Last year, Greg Killingsworth was Donny. But this year, he vows, he’s going to be Marie.
That means he’s is going to be “a little bit country” instead of “a little bit rock ‘n’ roll.”
Killingsworth won Sweepstakes in last year’s Newport Beach Christmas Boat Parade with a massive metal elephant belching fire in sync with the Guns N’ Roses head-banger “Welcome to the Jungle.” Not everyone on the water was thrilled.
So he’s come up with kinder, gentler theme for this year’s parade: A Campfire Cowboy Christmas. The best part: He’s going to have a real live cowboy on board: Country Music Hall-of-Famer Rusty Richards, who happens to be his neighbor in Modjeska Canyon.
Richards, a former member of the Sons of the Pioneers, will be cruising the parade route Dec. 18, alongside a life-size metal stallion that snorts flames and a real campfire. Speakers on the boat will send the country crooner’s songs out over the water.
“I wanted to do a theme honoring the American cowboy,” Killingsworth said. “No rock ‘n’ roll. No LED lights. No animation. Nothing slick.”
Well, except for the cactus he built to shoot fireballs 100 feet into the air (he couldn’t help himself).
Richards arrived at Killingsworth’s 42-foot yacht, Paradise Found, docked at Newport Dunes, earlier this week for a quick rehearsal. He was wearing a cowboy hat, cowboy boots and a red silk “glad rag” tied around his neck. Amy, his sweetheart of 61 years, was by his side.
Richards said Killingsworth’s boat brings to mind the Sons of the Pioneers’ hit song “Ghost Riders in the Sky,” which has one line that goes: “Their brands were still on fire and their hooves were made of steel.”
Although he doesn’t do many shows anymore, he still sings each spring on private horseback trail excursions, from the canyons to Catalina — songs like “Ghost of Serrano Ridge,” which he wrote back when there were more tumbleweeds in Orange County than houses.
His wife just bought him a registered quarter horse for his 86th birthday. On nights when the moon is full, he still rides up to the hilltops.
Rusty came to Modjeska Canyon in 1933 just after he was born and still lives there in a little rustic home with a wood-burning stove, cowboy paintings on the walls, bookshelves filled with Westerns by his good friend novelist Louis L’Amour (they used to meet every month at the Polo Lounge in Beverly Hills) and a pine tree trunk that holds up the ceiling in the kitchen.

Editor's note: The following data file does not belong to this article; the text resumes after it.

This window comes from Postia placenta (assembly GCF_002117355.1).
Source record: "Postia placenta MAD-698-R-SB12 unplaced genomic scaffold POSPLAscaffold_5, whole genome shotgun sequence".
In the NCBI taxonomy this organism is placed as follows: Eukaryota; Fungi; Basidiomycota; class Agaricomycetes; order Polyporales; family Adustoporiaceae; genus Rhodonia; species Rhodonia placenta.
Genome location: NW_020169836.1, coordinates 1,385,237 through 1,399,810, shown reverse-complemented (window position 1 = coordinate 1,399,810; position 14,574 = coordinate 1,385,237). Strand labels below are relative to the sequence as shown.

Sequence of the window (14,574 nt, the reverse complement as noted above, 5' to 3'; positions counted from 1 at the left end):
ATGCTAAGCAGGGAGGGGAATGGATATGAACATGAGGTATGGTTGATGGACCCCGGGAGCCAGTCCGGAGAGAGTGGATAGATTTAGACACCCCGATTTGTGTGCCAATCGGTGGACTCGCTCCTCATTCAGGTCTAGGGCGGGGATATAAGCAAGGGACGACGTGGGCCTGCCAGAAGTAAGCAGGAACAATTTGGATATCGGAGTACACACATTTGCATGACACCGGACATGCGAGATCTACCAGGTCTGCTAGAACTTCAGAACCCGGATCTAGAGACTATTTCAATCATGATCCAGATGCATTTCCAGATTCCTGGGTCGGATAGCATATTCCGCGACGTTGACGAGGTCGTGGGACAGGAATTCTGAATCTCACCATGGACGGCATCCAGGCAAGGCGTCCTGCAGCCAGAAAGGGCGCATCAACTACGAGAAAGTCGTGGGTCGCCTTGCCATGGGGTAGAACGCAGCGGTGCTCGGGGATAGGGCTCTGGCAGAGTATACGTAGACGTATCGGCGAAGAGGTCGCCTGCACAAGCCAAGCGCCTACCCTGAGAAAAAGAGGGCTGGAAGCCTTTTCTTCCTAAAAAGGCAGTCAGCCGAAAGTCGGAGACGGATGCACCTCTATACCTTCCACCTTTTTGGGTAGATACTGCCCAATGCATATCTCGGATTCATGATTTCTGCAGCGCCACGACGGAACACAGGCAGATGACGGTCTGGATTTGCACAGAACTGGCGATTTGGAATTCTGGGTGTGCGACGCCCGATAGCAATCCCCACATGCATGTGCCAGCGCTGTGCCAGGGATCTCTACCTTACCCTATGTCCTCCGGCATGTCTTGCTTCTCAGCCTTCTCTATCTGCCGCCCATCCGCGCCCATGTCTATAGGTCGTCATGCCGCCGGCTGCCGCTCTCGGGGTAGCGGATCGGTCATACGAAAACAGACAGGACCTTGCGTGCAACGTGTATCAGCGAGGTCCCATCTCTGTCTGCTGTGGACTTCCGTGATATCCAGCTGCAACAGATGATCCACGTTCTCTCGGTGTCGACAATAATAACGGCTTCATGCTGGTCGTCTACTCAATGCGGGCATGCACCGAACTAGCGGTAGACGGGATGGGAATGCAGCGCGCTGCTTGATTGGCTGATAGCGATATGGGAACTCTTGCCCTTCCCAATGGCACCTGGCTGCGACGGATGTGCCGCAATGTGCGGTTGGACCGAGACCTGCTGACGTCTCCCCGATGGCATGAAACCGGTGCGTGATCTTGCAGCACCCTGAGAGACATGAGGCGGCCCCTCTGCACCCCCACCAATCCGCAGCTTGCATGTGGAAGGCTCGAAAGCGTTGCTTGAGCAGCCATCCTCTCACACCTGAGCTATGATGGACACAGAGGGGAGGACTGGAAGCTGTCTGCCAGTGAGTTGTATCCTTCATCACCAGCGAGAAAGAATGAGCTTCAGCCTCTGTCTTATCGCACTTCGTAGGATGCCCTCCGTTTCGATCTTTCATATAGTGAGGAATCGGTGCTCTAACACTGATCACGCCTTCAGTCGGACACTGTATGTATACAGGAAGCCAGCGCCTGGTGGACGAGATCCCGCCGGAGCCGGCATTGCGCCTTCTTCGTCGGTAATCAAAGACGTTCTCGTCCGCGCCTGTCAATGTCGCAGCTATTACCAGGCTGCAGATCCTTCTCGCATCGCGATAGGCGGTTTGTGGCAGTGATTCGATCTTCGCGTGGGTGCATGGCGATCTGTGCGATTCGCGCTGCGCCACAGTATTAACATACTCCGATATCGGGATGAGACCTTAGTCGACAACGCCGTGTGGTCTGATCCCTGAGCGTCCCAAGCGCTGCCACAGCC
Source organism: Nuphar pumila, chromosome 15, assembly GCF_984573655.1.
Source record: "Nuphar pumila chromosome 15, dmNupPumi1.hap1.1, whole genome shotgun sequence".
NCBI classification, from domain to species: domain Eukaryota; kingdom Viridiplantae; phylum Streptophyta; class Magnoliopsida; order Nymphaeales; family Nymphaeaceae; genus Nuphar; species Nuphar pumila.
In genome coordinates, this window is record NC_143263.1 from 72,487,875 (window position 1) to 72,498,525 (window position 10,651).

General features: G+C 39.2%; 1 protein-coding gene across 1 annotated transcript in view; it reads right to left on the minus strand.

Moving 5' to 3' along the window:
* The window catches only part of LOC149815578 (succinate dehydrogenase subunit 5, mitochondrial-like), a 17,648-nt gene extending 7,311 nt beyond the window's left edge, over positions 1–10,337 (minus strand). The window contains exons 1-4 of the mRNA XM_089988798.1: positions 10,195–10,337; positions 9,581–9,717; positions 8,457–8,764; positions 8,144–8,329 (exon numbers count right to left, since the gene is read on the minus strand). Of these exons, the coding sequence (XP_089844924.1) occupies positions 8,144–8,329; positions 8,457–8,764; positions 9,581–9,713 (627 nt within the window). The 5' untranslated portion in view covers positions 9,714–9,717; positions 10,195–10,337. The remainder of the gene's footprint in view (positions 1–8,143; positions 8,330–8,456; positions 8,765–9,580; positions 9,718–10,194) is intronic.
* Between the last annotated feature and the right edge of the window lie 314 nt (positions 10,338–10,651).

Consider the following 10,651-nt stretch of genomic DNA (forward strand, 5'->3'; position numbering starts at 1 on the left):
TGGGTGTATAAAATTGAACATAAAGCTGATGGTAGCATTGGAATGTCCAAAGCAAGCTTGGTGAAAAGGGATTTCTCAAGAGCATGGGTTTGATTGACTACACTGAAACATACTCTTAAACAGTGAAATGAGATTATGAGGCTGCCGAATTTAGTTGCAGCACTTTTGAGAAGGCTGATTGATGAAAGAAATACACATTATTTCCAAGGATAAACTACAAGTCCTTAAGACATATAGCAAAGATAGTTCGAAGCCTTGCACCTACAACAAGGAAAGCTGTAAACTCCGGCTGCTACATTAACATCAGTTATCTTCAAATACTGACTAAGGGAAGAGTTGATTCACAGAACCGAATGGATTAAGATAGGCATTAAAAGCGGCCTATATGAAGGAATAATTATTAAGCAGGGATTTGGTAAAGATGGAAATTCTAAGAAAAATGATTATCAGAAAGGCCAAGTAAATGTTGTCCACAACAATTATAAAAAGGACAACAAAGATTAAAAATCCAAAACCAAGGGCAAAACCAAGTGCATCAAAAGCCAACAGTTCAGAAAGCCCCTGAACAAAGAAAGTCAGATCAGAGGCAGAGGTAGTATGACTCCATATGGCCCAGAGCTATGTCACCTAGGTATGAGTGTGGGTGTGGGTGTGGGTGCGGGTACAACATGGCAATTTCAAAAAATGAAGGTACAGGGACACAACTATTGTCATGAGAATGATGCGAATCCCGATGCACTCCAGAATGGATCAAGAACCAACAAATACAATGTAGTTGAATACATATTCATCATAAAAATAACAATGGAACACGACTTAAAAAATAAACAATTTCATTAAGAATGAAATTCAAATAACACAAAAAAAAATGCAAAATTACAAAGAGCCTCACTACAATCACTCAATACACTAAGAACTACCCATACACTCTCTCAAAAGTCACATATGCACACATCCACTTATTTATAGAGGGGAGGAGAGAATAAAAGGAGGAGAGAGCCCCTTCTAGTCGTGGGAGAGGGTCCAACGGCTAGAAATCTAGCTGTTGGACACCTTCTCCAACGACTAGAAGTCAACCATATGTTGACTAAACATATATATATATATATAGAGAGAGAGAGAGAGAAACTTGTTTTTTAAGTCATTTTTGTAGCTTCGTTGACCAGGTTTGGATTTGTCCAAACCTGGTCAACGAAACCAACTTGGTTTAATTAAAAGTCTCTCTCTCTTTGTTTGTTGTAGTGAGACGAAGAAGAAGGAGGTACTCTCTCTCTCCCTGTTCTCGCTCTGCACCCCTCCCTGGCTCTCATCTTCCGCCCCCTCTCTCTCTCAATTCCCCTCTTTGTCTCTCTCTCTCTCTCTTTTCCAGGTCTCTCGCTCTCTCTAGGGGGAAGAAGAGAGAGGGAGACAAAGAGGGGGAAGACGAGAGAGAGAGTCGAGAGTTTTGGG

He learned to brand and castrate as a kid alongside real cowboys with names like Whiskey Bill.
“They just saw me as a jelly bean, which I was,” he says.
But not for long. Rusty was breaking colts by 10 and later running cattle.
“They were really wild,” he says. “It was dangerous just to feed them.”
One day his dad’s friend, Mally Roundtree, taught him to play a guitar. When he was 13, he sang “Hand me Down my Walking Cane” on a radio talent show in Santa Ana. That led to a TV show called “Song Trails with Rusty Richards.”
“Meantime I’m breaking horses, and I knew I was gonna be a cowboy,” he says. “That’s all I wanted to be.”
But in 1950, the Korean War broke out, so, at 17, he joined the Marines. Along with letters, his mom would send him cowboy magazines, like Hooves and Horns, and that’s when Rusty fell in love with the rising rodeo star Casey Tibbs.
“I’m fantasizing about rodeoing myself,” he says. “I couldn’t have known that Casey would one day be my best friend, and I would write his biography.”
After the war, Richards returned to his canyon home, trained to become a firefighter for the Forest Service and started riding bucking horses and bulls (and broke both of his shoulders).
One day in ’57, he was out riding at Irvine Ranch where director Billy Wilder was shooting a scene with Jimmy Stewart for his film “The Spirit of St. Louis.” He met wingwalker/stuntman Cliff Rose.
“Cliff said, ‘You teach me how to ride, and I’ll teach you how to rig stunts,’ ” Rusty recalls. “We tried to kill each other for a couple years.”
Before long, Richards was a stuntman himself, jumping out of airplanes, falling over waterfalls and off of horses in TV shows like “Bonanza” and “Gunsmoke” and classic movies like “How the West was Won.”
Then in 1963, a call came inviting Richards to join the popular harmony singing group Sons of the Pioneers. They played everywhere from the Grand Ole Opry to “The Tonight Show” with Johnny Carson and toured with “Happy Trails” king and queen Roy Rogers and Dale Evans.
In fact, Richards sang the very last song at Roy Rogers’ graveside, “Peace in the Valley,” as the Cowboy King was lowered into the ground.
“Dale stood beside the casket,” he recalls. “The sun was setting over the hills.”
Richards has since been inducted into the Country Music Hall of Fame and the Western Music Hall of Fame. The honor he most cherishes though is the Chester A. Reynolds Award for “unwavering commitment to … the ideals of individualism, honesty, humility and integrity that are closely identified with the American West.”
The kind of person who will sing “Ghost Riders in the Sky” under a cowboy hat on a yacht in the Newport Beach Christmas Boat Parade.